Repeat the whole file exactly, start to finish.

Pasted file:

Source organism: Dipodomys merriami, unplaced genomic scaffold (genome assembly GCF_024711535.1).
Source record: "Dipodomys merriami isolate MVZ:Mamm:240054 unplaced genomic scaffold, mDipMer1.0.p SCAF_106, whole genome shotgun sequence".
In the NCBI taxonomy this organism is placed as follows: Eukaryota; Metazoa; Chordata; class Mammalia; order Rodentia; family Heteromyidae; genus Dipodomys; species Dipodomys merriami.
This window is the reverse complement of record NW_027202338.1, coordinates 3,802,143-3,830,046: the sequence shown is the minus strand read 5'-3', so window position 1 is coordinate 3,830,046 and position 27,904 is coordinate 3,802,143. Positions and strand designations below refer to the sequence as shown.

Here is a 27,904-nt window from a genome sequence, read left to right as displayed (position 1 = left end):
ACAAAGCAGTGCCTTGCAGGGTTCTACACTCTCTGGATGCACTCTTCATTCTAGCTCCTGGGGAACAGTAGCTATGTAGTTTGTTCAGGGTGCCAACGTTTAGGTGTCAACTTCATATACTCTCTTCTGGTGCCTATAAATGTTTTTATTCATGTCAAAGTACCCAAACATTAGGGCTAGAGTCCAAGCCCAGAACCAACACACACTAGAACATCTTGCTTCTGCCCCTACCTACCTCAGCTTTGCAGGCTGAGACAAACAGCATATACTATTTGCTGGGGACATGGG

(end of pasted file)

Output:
Source organism: Dipodomys merriami, unplaced genomic scaffold (genome assembly GCF_024711535.1).
Source record: "Dipodomys merriami isolate MVZ:Mamm:240054 unplaced genomic scaffold, mDipMer1.0.p SCAF_106, whole genome shotgun sequence".
In the NCBI taxonomy this organism is placed as follows: Eukaryota; Metazoa; Chordata; class Mammalia; order Rodentia; family Heteromyidae; genus Dipodomys; species Dipodomys merriami.
This window is the reverse complement of record NW_027202338.1, coordinates 3,802,143-3,830,046: the sequence shown is the minus strand read 5'-3', so window position 1 is coordinate 3,830,046 and position 27,904 is coordinate 3,802,143. Positions and strand designations below refer to the sequence as shown.

Here is a 27,904-nt window from a genome sequence, read left to right as displayed (position 1 = left end):
ACAAAGCAGTGCCTTGCAGGGTTCTACACTCTCTGGATGCACTCTTCATTCTAGCTCCTGGGGAACAGTAGCTATGTAGTTTGTTCAGGGTGCCAACGTTTAGGTGTCAACTTCATATACTCTCTTCTGGTGCCTATAAATGTTTTTATTCATGTCAAAGTACCCAAACATTAGGGCTAGAGTCCAAGCCCAGAACCAACACACACTAGAACATCTTGCTTCTGCCCCTACCTACCTCAGCTTTGCAGGCTGAGACAAACAGCATATACTATTTGCTGGGGACATGGG